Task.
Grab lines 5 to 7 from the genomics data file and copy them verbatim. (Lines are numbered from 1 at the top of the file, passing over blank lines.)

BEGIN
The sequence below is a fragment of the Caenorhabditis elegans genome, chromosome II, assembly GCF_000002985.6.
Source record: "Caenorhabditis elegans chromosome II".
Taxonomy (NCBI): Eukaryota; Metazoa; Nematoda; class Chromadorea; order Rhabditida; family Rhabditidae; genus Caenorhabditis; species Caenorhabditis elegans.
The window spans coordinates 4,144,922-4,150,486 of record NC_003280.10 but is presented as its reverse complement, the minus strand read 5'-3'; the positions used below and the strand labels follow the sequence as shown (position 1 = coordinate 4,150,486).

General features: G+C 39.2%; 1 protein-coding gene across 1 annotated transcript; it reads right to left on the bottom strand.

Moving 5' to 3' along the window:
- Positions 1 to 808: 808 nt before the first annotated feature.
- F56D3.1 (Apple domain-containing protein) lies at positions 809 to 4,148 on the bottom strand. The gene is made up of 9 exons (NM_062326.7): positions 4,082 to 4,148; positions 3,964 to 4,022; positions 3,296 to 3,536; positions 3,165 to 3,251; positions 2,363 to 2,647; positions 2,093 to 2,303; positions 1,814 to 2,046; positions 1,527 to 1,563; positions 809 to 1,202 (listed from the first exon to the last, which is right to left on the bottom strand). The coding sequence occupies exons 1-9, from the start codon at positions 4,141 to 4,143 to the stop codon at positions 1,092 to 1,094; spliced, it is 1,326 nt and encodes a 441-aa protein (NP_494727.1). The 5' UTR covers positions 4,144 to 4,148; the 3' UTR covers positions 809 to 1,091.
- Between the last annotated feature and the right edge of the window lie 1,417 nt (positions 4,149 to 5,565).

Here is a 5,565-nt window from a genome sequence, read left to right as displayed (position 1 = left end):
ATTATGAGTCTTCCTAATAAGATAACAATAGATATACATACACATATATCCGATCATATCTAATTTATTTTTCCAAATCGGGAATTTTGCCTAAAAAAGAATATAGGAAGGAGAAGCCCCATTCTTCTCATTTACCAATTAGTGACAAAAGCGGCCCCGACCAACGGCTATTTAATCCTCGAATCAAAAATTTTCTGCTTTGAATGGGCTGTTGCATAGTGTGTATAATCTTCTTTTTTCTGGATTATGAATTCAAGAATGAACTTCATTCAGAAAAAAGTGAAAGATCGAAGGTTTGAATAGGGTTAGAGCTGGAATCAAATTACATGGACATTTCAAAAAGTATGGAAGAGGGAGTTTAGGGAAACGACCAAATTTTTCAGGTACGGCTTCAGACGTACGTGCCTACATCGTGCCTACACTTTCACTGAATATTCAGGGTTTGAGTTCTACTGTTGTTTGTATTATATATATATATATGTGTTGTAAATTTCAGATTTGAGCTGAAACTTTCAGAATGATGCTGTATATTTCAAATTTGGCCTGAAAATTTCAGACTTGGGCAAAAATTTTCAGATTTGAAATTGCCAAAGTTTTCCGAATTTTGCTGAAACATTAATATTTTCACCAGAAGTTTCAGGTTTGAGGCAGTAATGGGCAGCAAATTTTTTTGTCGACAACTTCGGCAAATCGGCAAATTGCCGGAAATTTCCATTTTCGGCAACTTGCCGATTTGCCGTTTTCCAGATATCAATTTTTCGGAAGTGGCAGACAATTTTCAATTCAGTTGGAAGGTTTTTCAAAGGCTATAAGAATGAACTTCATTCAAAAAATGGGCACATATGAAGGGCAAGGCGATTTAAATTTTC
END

General features: G+C 39.2%; 1 protein-coding gene across 1 annotated transcript; it reads right to left on the bottom strand.

Moving 5' to 3' along the window:
- Positions 1 to 808: 808 nt before the first annotated feature.